Austin-area schools are slated to receive a little more than $12 million as part of Chicago Public Schools’ $110 million and five-year capital improvement plan announced earlier this month that will address immediate health and safety concerns for its public schools.
There are currently more than 200 projects planned or underway as part of the 2013 fiscal year capital proposal and projects in the pipeline from last fiscal year, according to a CPS press release.
At least one Austin school is getting more than just health and safety renovations.
Spencer Academy, 214 N. Lavernge Ave., received $32,190 to remove three classroom walls to make one large room for its Teach To One technology program. Construction will start in June and is anticipated to finish in September.
Separately, Spencer will receive up to $475,000 for other renovations to accommodate the Teach To One technology program. The project will kick off in July and is expected to finish in December 2013.
Spencer’s Principal Shawn Jackson said next school year, Spencer will be one of three public schools in Chicago to offer the new program called New Classrooms.
How it works is the school will have 90-minute blocks of math programming for its sixth- through eighth-grade students. All the students in the various grades will be taught in one, large classroom that’s equipped with state-of-the-art technology.
Three to four math teachers will teach roughly 75 to 80 students at a time, Jackson said.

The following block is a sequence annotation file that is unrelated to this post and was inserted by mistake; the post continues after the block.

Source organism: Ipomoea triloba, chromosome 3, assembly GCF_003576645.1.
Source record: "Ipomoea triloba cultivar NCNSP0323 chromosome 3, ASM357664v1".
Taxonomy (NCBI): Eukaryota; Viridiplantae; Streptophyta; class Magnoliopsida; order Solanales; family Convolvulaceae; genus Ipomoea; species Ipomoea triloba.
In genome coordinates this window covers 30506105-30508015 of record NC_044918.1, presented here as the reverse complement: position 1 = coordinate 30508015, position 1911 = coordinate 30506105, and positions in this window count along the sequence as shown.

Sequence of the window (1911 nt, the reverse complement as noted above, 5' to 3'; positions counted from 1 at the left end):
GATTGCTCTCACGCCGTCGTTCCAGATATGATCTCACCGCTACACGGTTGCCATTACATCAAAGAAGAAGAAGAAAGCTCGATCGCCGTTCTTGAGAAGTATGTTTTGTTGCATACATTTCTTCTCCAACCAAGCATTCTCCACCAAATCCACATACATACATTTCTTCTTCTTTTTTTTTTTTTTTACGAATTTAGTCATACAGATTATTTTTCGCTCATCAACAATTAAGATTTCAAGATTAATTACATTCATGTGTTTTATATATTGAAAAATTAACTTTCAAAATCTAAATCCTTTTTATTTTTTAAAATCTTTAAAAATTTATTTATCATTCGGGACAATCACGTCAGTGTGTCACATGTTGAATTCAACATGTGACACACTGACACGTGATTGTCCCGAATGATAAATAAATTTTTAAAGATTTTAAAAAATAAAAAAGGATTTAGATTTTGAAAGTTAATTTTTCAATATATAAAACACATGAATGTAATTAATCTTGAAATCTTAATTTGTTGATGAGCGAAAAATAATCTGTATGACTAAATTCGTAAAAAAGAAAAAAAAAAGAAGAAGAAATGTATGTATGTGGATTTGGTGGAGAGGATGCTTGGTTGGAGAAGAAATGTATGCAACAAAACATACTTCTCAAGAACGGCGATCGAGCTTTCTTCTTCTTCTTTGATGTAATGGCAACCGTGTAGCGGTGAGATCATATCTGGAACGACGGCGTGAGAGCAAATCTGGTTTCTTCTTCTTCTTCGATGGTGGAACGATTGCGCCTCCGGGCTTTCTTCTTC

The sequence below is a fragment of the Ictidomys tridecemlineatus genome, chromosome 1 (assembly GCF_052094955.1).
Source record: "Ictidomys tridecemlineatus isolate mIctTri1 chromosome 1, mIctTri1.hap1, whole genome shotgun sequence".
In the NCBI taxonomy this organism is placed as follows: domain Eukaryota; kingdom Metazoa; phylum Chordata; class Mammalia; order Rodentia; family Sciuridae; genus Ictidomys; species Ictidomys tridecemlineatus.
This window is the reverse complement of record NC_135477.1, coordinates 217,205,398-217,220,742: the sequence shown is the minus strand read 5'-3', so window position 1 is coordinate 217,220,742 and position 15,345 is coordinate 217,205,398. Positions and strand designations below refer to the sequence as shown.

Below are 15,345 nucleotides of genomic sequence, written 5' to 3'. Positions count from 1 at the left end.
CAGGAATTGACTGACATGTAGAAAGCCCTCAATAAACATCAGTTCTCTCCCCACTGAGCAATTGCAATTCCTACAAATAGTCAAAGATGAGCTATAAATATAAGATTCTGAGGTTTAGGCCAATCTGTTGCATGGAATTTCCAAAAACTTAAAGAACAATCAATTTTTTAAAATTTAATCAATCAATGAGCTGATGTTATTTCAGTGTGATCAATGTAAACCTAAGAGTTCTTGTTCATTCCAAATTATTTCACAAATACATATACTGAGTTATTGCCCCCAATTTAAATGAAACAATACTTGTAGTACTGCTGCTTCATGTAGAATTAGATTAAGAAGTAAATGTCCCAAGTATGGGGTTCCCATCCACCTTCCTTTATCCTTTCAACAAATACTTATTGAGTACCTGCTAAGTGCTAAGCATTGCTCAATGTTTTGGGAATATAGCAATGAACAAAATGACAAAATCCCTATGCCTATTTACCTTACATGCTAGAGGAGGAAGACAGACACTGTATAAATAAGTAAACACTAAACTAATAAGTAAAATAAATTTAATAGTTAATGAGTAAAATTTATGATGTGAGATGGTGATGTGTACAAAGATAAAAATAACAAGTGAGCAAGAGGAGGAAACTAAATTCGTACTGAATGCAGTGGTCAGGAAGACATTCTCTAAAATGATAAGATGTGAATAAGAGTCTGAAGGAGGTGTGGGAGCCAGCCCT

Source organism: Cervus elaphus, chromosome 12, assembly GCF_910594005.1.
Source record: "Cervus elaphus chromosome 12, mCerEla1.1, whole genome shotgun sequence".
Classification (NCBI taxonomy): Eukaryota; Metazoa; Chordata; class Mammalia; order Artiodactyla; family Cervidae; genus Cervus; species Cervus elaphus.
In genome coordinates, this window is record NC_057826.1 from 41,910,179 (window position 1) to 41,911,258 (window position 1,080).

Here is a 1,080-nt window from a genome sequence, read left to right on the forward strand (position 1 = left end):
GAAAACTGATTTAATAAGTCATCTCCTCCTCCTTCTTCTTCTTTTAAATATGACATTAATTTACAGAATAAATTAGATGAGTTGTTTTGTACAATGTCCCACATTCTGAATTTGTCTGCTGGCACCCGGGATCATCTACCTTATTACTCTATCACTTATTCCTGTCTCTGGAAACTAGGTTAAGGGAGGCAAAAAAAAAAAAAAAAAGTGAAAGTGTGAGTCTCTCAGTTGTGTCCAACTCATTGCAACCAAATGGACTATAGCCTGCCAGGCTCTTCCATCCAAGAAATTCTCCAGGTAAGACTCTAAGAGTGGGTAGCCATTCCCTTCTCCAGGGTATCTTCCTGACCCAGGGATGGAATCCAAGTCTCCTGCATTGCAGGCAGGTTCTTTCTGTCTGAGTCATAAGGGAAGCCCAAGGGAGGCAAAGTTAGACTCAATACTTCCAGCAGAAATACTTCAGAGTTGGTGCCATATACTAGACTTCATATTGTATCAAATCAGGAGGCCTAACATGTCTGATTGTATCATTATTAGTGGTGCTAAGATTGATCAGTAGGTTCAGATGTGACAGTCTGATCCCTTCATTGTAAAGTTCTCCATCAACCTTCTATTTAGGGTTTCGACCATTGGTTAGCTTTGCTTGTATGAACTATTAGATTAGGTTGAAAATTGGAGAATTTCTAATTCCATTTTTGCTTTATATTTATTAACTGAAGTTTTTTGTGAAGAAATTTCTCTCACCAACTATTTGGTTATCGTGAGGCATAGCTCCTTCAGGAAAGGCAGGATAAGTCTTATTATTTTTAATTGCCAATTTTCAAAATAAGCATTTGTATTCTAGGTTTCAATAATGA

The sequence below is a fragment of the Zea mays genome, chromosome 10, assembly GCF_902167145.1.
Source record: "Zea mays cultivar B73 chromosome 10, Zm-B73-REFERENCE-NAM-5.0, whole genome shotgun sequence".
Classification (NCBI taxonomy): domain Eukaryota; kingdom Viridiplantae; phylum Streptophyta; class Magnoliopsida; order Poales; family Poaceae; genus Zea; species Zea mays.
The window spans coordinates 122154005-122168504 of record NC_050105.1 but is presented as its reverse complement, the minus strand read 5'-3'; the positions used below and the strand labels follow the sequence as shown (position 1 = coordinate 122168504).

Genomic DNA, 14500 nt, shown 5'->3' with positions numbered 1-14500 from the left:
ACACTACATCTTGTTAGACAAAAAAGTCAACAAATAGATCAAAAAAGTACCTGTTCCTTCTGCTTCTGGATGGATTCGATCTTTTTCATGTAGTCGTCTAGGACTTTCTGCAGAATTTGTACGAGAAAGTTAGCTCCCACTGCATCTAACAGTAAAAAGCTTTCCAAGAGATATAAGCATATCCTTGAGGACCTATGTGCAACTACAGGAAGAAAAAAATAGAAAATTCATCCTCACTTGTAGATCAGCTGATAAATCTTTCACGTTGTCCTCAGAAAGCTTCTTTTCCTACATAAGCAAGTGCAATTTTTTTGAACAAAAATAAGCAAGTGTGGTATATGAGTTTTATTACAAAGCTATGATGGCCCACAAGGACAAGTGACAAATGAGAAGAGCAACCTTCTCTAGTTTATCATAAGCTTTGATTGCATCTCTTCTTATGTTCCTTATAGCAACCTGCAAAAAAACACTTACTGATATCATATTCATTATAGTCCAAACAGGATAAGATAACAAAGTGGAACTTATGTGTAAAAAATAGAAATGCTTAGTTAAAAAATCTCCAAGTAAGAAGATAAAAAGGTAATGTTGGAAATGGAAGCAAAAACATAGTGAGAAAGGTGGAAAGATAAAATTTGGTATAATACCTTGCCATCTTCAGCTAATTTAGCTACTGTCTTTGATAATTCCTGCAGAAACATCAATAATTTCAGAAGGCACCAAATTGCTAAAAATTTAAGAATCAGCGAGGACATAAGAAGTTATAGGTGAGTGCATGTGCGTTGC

“What you are seeing with the capital improvements is that they had to create a classroom that can function as this large learning center for math,” Jackson said.
The capital improvement funds from CPS will help to create the designated math wing for the school.
During the 90-minute blocks, some students will receive one-on-one instruction time with the teacher, while others will be floating around to different work sections for various assignments. Some students will receive instruction time with tutors via the web-based conference program Skype.
Every day the students will take an assessment to determine their math level, and daily lesson plans are created as a result of the assessment. The students will work on something new every day, Jackson said.
Jackson said he likes that the program is “adaptable.”
“We’re able to hone in on students and their weaknesses and cater instructions to their specific needs,” he said.
To the best of Jackson’s knowledge, so far only Chicago and New York – where a similar program originated – are implementing this type of math-teaching method.
The school’s Assistant Principal LeViis Haney said the hands-on Teach To One technology program will be “very intense.”
Leslie Lewis Elementary will receive the most money out of the Austin schools to repair its deteriorating roof.
Construction has started at Lewis, at 1431 N. Leamington Ave., to replace the school’s structural system. The cost to replace the building’s structure is about $8.4 million and will be completed in November 2012.
Michele Clark High School, 5101 W. Harris St., will also receive a large chuck of the repair funds going to Austin schools.
CPS is in the planning stages of investing $2.1 million for upgrades to Clark’s three information technology labs, two standard computer labs, auditorium improvements, and upgrades to the girls’ and boys’ locker rooms, drinking fountains and bathrooms. The project is part of specialized Science Technology, Engineering and Mathematics (STEM) curriculum the school will offer to incoming freshman students beginning this fall. Lake View High School on the North Side is receiving a similar investment.